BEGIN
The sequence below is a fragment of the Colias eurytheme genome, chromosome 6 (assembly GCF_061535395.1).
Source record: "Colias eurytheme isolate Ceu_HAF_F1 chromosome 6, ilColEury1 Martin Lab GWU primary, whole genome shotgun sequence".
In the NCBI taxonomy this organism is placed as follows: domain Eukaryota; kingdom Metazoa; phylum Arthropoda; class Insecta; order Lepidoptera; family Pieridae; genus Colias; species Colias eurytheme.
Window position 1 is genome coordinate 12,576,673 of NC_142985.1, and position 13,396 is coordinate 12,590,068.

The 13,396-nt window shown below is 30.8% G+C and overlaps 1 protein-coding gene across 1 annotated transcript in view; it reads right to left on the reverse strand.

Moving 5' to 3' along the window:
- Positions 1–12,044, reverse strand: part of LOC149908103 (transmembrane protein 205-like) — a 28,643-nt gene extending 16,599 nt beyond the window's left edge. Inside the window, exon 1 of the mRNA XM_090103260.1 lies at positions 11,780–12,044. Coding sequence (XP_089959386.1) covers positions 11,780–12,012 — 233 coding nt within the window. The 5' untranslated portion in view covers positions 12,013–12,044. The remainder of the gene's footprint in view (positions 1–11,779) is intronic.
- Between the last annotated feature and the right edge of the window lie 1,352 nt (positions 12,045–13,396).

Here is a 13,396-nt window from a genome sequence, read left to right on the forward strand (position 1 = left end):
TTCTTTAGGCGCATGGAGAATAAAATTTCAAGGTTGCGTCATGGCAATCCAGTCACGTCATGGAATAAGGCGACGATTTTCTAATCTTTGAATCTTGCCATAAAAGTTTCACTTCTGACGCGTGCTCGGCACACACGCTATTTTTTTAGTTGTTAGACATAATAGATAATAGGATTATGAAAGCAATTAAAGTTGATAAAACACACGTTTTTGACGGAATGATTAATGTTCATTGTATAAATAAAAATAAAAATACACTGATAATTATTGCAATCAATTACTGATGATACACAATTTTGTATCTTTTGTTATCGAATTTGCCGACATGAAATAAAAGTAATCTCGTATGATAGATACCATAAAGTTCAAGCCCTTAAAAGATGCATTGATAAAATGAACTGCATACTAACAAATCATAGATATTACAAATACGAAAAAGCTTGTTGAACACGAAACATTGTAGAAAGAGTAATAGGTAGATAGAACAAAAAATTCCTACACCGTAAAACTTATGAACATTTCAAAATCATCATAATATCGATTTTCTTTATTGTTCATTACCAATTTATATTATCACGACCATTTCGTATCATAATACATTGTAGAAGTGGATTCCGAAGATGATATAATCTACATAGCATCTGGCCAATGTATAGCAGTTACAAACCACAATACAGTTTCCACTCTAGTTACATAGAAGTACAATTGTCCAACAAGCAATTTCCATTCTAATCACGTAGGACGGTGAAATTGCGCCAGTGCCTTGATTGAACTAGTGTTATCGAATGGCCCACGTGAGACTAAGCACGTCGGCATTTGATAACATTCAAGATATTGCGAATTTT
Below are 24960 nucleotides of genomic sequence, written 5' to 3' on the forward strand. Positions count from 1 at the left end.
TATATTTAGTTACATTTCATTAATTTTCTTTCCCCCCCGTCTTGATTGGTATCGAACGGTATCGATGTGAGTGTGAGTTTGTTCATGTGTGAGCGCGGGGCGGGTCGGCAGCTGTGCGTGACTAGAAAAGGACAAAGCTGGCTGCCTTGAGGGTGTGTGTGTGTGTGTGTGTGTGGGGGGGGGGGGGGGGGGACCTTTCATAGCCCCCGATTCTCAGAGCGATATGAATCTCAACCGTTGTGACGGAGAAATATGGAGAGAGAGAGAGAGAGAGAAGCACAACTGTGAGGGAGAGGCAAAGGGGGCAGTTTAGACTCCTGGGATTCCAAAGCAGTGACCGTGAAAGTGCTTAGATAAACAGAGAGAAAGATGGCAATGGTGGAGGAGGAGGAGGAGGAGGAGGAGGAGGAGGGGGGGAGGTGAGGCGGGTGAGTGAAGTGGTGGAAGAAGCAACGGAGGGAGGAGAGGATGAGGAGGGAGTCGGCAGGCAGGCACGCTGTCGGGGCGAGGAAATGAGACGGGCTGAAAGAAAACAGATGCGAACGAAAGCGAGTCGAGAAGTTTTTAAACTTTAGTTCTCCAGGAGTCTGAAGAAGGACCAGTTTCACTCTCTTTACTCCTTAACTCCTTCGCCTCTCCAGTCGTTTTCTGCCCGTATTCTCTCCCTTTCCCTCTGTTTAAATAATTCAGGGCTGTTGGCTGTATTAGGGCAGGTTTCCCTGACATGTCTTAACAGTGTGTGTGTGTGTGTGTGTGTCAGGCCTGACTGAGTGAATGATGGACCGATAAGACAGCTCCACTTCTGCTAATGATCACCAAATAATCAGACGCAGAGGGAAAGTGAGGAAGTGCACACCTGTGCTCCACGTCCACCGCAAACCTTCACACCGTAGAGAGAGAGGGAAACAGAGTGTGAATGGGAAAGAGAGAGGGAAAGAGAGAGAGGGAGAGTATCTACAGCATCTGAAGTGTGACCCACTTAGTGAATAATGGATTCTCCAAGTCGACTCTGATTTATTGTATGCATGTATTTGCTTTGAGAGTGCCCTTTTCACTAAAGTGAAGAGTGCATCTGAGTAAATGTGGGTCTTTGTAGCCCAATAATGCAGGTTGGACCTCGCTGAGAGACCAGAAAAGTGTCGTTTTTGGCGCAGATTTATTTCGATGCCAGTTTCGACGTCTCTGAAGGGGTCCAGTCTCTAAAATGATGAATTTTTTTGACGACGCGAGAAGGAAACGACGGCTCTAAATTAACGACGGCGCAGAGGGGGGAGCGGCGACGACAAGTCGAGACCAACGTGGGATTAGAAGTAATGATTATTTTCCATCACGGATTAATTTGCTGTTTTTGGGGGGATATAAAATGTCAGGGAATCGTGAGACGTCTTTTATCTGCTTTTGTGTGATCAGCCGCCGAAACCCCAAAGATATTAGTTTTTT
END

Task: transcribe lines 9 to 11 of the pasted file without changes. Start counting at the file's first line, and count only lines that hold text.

Here is a 13,396-nt window from a genome sequence, read left to right on the forward strand (position 1 = left end):
TTCTTTAGGCGCATGGAGAATAAAATTTCAAGGTTGCGTCATGGCAATCCAGTCACGTCATGGAATAAGGCGACGATTTTCTAATCTTTGAATCTTGCCATAAAAGTTTCACTTCTGACGCGTGCTCGGCACACACGCTATTTTTTTAGTTGTTAGACATAATAGATAATAGGATTATGAAAGCAATTAAAGTTGATAAAACACACGTTTTTGACGGAATGATTAATGTTCATTGTATAAATAAAAATAAAAATACACTGATAATTATTGCAATCAATTACTGATGATACACAATTTTGTATCTTTTGTTATCGAATTTGCCGACATGAAATAAAAGTAATCTCGTATGATAGATACCATAAAGTTCAAGCCCTTAAAAGATGCATTGATAAAATGAACTGCATACTAACAAATCATAGATATTACAAATACGAAAAAGCTTGTTGAACACGAAACATTGTAGAAAGAGTAATAGGTAGATAGAACAAAAAATTCCTACACCGTAAAACTTATGAACATTTCAAAATCATCATAATATCGATTTTCTTTATTGTTCATTACCAATTTATATTATCACGACCATTTCGTATCATAATACATTGTAGAAGTGGATTCCGAAGATGATATAATCTACATAGCATCTGGCCAATGTATAGCAGTTACAAACCACAATACAGTTTCCACTCTAGTTACATAGAAGTACAATTGTCCAACAAGCAATTTCCATTCTAATCACGTAGGACGGTGAAATTGCGCCAGTGCCTTGATTGAACTAGTGTTATCGAATGGCCCACGTGAGACTAAGCACGTCGGCATTTGATAACATTCAAGATATTGCGAATTTT
Below are 24960 nucleotides of genomic sequence, written 5' to 3' on the forward strand. Positions count from 1 at the left end.